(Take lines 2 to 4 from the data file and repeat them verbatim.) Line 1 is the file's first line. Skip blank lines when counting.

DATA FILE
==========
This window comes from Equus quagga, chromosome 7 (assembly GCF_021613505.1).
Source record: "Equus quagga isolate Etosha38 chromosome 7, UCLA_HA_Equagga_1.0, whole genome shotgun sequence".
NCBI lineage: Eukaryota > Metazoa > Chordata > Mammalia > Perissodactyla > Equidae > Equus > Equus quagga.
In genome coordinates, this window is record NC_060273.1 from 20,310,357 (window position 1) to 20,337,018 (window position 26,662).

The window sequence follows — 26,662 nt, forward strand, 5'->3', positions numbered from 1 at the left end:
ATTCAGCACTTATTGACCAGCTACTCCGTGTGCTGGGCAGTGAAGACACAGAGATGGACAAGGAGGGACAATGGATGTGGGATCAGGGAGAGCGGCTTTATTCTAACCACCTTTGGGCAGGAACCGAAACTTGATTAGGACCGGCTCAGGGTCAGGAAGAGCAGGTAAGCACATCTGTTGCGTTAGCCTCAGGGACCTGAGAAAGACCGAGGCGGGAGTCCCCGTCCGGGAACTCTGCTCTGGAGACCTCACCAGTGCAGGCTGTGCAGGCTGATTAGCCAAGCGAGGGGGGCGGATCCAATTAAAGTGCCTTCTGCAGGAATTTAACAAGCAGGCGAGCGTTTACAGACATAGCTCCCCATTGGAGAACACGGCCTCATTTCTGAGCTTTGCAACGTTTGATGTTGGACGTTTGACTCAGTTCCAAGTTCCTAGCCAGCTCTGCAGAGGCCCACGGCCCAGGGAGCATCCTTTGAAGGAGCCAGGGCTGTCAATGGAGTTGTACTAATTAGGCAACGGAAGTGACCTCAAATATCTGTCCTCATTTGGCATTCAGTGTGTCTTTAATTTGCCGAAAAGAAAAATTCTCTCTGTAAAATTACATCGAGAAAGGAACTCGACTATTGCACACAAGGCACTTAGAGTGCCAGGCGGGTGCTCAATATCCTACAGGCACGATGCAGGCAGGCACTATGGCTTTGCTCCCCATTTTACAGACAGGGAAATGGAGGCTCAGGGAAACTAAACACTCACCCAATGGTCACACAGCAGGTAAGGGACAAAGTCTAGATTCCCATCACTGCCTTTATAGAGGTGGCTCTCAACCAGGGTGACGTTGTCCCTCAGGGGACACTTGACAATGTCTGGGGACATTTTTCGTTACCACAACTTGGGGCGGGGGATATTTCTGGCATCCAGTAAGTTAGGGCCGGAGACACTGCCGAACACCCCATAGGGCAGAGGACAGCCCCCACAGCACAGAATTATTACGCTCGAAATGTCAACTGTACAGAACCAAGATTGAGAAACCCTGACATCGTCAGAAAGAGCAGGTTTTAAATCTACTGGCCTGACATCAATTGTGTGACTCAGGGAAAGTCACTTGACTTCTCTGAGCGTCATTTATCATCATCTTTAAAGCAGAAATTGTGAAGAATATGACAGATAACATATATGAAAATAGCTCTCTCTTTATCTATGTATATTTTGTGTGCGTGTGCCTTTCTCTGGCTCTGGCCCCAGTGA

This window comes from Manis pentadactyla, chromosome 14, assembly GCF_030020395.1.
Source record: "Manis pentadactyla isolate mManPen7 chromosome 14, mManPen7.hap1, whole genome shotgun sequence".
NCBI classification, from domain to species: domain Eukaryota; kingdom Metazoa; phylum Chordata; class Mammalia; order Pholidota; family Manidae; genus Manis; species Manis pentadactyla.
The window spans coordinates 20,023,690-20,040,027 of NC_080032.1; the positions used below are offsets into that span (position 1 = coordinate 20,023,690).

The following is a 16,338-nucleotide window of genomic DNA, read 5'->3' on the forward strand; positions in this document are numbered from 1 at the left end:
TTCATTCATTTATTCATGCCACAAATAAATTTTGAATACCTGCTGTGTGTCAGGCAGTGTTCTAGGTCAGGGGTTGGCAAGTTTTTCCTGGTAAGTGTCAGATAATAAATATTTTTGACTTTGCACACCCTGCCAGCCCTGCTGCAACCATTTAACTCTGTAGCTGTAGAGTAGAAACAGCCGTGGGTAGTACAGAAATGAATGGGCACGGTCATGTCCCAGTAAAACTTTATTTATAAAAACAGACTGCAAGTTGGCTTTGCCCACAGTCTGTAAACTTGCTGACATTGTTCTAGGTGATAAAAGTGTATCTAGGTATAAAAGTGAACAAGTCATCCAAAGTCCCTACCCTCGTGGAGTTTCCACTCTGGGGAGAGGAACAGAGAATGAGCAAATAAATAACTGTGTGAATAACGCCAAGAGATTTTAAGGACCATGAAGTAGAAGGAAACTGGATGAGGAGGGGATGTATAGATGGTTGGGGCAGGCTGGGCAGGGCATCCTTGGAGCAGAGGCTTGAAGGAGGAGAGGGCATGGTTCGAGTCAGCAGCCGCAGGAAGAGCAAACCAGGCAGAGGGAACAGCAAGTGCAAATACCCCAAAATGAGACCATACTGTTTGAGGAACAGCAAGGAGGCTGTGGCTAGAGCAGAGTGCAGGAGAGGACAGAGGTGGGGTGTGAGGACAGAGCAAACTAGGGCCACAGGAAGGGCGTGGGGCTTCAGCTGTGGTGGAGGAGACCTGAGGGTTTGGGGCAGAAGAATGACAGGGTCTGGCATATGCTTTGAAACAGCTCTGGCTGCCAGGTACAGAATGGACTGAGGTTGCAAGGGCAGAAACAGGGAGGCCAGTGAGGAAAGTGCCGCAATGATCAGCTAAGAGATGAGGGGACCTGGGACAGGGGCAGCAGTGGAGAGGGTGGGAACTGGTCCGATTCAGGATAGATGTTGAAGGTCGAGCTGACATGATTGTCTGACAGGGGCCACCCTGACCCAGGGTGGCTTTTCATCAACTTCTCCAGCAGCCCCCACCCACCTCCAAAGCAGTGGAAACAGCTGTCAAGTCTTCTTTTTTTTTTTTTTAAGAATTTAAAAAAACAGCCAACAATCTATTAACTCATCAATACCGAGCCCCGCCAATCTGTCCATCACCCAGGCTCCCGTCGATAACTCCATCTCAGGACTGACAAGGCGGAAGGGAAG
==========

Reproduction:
Source record: "Equus quagga isolate Etosha38 chromosome 7, UCLA_HA_Equagga_1.0, whole genome shotgun sequence".
NCBI lineage: Eukaryota > Metazoa > Chordata > Mammalia > Perissodactyla > Equidae > Equus > Equus quagga.
In genome coordinates, this window is record NC_060273.1 from 20,310,357 (window position 1) to 20,337,018 (window position 26,662).